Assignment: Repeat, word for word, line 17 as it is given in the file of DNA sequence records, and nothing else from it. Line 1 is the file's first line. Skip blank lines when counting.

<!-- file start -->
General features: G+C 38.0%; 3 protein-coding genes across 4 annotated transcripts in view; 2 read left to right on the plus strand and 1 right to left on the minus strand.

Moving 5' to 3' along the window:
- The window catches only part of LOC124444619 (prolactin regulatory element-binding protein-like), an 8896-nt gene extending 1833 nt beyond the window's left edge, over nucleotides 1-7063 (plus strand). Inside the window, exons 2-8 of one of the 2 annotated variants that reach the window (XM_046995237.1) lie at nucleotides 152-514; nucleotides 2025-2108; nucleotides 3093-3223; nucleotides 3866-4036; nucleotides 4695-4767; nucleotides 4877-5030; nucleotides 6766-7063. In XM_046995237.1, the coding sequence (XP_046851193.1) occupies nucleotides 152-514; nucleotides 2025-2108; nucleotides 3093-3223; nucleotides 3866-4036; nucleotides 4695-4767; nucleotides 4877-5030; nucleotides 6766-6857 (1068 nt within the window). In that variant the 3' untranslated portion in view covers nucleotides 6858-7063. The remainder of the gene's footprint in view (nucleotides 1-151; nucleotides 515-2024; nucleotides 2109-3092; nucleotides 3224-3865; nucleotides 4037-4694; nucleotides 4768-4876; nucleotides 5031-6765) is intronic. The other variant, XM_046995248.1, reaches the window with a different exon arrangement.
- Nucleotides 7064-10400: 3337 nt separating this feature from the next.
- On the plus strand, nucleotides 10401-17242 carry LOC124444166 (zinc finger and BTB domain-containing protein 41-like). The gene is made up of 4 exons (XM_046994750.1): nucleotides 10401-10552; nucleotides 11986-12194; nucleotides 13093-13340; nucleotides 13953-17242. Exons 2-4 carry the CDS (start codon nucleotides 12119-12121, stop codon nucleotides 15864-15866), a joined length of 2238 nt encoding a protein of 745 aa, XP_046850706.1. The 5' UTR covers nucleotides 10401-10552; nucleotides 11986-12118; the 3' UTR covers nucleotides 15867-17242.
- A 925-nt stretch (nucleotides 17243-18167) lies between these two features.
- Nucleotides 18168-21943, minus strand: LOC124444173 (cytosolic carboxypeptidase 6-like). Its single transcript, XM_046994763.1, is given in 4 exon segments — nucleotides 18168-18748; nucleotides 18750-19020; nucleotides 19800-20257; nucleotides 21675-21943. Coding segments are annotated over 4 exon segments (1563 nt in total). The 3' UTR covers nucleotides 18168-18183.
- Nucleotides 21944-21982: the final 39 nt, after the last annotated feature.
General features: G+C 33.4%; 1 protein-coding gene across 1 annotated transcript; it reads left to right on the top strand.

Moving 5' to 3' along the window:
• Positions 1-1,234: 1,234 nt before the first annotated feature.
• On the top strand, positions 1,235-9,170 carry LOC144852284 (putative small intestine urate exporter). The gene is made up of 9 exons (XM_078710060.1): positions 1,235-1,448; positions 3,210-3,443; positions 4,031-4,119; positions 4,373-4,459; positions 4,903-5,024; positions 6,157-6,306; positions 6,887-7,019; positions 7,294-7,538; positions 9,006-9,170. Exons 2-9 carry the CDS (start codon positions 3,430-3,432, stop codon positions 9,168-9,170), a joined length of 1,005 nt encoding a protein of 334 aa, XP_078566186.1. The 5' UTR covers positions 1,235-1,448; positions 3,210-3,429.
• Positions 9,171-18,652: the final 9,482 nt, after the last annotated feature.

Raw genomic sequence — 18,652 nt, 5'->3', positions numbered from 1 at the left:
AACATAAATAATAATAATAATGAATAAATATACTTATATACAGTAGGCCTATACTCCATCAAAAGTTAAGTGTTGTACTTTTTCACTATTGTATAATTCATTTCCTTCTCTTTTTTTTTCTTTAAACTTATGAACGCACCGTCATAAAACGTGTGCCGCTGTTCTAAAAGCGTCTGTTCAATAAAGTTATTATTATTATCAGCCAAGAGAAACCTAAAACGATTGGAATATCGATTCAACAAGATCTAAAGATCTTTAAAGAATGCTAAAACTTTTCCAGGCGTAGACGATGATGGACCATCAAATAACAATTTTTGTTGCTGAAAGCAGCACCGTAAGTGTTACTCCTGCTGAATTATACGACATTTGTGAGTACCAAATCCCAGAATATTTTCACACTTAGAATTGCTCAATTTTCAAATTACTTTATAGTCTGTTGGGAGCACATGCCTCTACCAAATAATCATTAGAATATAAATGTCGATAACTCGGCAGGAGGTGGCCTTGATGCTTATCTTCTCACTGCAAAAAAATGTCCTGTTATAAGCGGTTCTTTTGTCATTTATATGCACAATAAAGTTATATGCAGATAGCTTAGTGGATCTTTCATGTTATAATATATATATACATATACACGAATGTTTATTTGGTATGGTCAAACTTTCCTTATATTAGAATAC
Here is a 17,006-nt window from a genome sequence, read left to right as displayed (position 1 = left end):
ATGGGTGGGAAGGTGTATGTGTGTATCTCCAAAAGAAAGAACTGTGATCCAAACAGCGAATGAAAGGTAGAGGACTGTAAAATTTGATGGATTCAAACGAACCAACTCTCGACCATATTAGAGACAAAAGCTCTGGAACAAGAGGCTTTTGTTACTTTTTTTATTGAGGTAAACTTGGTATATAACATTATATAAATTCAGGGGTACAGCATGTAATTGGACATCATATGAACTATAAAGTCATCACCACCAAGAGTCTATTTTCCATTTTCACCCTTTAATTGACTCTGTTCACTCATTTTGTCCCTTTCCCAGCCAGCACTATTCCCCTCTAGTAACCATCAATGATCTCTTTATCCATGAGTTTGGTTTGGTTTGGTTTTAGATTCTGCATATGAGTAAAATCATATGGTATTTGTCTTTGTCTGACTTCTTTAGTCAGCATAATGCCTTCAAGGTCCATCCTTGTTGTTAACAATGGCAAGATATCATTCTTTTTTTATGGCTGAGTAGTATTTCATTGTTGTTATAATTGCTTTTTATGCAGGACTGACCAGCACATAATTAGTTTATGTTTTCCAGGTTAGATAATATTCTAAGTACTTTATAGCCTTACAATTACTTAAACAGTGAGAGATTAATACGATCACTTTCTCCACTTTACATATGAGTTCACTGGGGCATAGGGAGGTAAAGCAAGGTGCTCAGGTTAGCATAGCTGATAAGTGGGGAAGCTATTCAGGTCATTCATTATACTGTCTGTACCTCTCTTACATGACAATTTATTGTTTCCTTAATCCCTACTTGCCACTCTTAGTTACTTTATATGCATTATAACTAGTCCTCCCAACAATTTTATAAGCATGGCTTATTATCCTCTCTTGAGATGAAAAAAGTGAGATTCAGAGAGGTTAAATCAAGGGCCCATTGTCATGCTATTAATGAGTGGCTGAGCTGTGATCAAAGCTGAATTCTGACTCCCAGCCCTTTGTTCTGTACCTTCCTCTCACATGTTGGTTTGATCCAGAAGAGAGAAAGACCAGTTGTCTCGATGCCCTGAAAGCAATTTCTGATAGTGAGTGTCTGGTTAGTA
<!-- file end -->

ATGGGTGGGAAGGTGTATGTGTGTATCTCCAAAAGAAAGAACTGTGATCCAAACAGCGAATGAAAGGTAGAGGACTGTAAAATTTGATGGATTCAAACGAACCAACTCTCGACCATATTAGAGACAAAAGCTCTGGAACAAGAGGCTTTTGTTACTTTTTTTATTGAGGTAAACTTGGTATATAACATTATATAAATTCAGGGGTACAGCATGTAATTGGACATCATATGAACTATAAAGTCATCACCACCAAGAGTCTATTTTCCATTTTCACCCTTTAATTGACTCTGTTCACTCATTTTGTCCCTTTCCCAGCCAGCACTATTCCCCTCTAGTAACCATCAATGATCTCTTTATCCATGAGTTTGGTTTGGTTTGGTTTTAGATTCTGCATATGAGTAAAATCATATGGTATTTGTCTTTGTCTGACTTCTTTAGTCAGCATAATGCCTTCAAGGTCCATCCTTGTTGTTAACAATGGCAAGATATCATTCTTTTTTTATGGCTGAGTAGTATTTCATTGTTGTTATAATTGCTTTTTATGCAGGACTGACCAGCACATAATTAGTTTATGTTTTCCAGGTTAGATAATATTCTAAGTACTTTATAGCCTTACAATTACTTAAACAGTGAGAGATTAATACGATCACTTTCTCCACTTTACATATGAGTTCACTGGGGCATAGGGAGGTAAAGCAAGGTGCTCAGGTTAGCATAGCTGATAAGTGGGGAAGCTATTCAGGTCATTCATTATACTGTCTGTACCTCTCTTACATGACAATTTATTGTTTCCTTAATCCCTACTTGCCACTCTTAGTTACTTTATATGCATTATAACTAGTCCTCCCAACAATTTTATAAGCATGGCTTATTATCCTCTCTTGAGATGAAAAAAGTGAGATTCAGAGAGGTTAAATCAAGGGCCCATTGTCATGCTATTAATGAGTGGCTGAGCTGTGATCAAAGCTGAATTCTGACTCCCAGCCCTTTGTTCTGTACCTTCCTCTCACATGTTGGTTTGATCCAGAAGAGAGAAAGACCAGTTGTCTCGATGCCCTGAAAGCAATTTCTGATAGTGAGTGTCTGGTTAGTA